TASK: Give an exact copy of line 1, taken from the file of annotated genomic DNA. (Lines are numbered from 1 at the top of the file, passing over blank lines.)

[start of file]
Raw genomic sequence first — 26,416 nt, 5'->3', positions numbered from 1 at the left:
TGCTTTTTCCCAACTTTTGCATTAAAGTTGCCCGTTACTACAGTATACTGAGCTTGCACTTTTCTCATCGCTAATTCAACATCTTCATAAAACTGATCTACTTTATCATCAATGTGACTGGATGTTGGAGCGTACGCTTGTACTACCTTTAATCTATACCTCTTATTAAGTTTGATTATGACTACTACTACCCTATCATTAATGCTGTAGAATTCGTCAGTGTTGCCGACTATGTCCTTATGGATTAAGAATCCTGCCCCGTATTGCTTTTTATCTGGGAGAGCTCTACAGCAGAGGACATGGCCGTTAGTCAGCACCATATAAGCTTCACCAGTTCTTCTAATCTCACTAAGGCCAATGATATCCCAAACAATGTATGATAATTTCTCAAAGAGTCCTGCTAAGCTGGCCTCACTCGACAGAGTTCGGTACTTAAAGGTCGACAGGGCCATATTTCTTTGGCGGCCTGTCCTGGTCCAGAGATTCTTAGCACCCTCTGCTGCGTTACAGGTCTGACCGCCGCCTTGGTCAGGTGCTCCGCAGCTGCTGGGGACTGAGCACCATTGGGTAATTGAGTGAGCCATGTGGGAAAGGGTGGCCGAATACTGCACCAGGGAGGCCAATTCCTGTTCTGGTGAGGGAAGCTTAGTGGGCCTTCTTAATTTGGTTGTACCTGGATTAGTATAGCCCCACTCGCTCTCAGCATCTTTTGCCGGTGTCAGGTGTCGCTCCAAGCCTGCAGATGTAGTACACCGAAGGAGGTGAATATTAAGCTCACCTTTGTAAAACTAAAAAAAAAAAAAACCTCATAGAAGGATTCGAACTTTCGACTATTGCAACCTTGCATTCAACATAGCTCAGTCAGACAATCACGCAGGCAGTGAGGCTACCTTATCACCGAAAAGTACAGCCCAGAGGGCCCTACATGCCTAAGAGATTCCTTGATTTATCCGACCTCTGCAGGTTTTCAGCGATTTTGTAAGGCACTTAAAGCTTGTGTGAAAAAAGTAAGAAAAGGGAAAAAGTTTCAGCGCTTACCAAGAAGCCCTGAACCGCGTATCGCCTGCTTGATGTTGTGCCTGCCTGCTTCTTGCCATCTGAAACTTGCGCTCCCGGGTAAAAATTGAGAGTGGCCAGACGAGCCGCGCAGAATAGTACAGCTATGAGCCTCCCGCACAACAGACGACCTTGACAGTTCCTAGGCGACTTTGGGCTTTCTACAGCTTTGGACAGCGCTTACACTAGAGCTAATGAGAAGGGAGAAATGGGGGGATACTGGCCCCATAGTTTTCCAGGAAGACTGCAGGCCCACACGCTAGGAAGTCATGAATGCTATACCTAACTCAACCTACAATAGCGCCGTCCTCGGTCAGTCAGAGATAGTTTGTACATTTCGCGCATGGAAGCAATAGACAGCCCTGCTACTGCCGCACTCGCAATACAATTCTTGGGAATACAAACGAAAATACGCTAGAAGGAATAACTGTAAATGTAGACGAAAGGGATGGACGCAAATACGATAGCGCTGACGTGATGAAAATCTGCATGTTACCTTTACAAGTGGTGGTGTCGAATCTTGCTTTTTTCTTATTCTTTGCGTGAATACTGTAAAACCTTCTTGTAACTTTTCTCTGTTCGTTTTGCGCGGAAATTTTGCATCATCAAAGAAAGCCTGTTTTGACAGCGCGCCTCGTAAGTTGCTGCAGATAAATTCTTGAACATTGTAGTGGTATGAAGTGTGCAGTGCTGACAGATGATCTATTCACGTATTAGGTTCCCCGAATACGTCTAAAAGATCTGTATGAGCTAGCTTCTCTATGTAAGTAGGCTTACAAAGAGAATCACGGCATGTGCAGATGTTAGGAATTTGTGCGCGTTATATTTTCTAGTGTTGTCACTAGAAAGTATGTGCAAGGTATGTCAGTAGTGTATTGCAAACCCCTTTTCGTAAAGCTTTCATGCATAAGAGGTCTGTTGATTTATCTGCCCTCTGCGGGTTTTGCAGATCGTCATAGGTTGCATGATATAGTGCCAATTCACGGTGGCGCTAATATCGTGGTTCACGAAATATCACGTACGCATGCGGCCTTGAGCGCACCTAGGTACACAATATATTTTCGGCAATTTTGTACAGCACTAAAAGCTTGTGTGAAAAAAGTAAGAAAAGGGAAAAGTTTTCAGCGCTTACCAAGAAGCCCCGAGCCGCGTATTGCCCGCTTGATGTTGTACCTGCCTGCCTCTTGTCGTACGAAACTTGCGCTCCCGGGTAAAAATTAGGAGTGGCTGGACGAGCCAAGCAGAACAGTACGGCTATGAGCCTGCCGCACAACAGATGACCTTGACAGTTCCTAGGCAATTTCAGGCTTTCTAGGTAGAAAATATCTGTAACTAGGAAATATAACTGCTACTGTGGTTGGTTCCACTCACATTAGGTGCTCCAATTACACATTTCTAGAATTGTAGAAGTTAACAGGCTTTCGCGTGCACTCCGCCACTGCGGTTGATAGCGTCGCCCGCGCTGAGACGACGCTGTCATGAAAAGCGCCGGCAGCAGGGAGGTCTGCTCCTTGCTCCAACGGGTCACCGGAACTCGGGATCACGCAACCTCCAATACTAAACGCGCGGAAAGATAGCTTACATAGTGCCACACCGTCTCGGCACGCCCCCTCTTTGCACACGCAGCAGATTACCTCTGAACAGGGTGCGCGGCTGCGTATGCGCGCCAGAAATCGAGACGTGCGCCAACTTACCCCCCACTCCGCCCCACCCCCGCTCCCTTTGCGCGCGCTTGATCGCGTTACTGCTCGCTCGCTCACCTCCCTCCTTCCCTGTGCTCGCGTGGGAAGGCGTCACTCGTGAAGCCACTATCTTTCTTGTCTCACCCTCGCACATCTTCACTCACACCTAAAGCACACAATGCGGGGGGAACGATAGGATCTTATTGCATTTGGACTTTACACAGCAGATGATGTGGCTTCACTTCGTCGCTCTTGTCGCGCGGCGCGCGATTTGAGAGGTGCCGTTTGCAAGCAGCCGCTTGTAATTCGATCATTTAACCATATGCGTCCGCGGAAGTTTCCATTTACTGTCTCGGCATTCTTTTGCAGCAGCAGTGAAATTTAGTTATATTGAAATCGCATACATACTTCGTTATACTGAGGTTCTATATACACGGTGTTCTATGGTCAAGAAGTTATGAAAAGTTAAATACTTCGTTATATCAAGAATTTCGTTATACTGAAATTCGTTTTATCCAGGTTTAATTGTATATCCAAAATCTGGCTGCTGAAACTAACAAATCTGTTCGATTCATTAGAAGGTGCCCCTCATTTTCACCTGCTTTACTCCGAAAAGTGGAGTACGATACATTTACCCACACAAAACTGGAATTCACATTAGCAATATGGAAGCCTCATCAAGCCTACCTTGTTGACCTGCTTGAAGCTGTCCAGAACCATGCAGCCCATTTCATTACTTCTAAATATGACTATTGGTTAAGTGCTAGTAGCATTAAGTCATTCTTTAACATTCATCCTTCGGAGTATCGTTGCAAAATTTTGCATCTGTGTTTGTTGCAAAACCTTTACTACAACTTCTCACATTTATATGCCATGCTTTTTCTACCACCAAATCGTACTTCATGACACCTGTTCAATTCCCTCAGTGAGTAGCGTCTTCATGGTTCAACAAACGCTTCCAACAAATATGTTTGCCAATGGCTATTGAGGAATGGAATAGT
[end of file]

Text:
Raw genomic sequence first — 26,416 nt, 5'->3', positions numbered from 1 at the left: